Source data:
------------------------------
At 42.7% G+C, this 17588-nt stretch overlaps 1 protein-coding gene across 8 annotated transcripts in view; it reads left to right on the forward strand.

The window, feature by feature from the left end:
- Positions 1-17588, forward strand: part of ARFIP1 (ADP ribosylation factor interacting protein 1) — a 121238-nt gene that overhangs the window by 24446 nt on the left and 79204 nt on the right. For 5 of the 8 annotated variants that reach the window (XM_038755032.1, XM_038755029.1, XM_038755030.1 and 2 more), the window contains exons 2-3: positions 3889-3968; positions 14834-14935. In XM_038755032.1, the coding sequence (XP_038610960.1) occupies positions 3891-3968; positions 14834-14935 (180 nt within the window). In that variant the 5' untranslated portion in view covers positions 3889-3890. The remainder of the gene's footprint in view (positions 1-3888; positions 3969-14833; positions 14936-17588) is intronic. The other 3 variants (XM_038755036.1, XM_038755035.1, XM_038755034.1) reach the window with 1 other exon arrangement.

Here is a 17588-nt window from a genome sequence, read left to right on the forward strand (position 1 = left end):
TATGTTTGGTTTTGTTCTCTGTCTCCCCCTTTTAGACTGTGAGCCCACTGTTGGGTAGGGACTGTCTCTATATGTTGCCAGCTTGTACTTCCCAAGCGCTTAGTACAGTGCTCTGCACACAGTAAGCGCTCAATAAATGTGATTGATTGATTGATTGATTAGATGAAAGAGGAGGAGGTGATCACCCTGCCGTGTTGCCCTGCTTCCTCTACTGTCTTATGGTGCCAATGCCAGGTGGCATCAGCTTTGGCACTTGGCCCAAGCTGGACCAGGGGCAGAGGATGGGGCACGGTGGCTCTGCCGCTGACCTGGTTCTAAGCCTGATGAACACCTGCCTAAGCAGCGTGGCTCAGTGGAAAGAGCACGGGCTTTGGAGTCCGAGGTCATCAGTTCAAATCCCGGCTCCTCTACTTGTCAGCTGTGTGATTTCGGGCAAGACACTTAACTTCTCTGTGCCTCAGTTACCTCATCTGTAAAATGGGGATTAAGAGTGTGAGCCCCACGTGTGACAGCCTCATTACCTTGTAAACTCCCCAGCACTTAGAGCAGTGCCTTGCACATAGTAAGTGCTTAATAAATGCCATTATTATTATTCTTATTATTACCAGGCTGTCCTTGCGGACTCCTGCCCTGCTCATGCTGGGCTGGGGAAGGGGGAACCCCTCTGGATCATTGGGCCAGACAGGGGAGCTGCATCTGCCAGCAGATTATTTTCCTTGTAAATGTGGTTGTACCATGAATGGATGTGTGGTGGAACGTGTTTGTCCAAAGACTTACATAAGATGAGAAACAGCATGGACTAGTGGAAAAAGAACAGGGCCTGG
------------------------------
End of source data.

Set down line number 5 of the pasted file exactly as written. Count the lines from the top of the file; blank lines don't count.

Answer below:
TATGTTTGGTTTTGTTCTCTGTCTCCCCCTTTTAGACTGTGAGCCCACTGTTGGGTAGGGACTGTCTCTATATGTTGCCAGCTTGTACTTCCCAAGCGCTTAGTACAGTGCTCTGCACACAGTAAGCGCTCAATAAATGTGATTGATTGATTGATTGATTAGATGAAAGAGGAGGAGGTGATCACCCTGCCGTGTTGCCCTGCTTCCTCTACTGTCTTATGGTGCCAATGCCAGGTGGCATCAGCTTTGGCACTTGGCCCAAGCTGGACCAGGGGCAGAGGATGGGGCACGGTGGCTCTGCCGCTGACCTGGTTCTAAGCCTGATGAACACCTGCCTAAGCAGCGTGGCTCAGTGGAAAGAGCACGGGCTTTGGAGTCCGAGGTCATCAGTTCAAATCCCGGCTCCTCTACTTGTCAGCTGTGTGATTTCGGGCAAGACACTTAACTTCTCTGTGCCTCAGTTACCTCATCTGTAAAATGGGGATTAAGAGTGTGAGCCCCACGTGTGACAGCCTCATTACCTTGTAAACTCCCCAGCACTTAGAGCAGTGCCTTGCACATAGTAAGTGCTTAATAAATGCCATTATTATTATTCTTATTATTACCAGGCTGTCCTTGCGGACTCCTGCCCTGCTCATGCTGGGCTGGGGAAGGGGGAACCCCTCTGGATCATTGGGCCAGACAGGGGAGCTGCATCTGCCAGCAGATTATTTTCCTTGTAAATGTGGTTGTACCATGAATGGATGTGTGGTGGAACGTGTTTGTCCAAAGACTTACATAAGATGAGAAACAGCATGGACTAGTGGAAAAAGAACAGGGCCTGG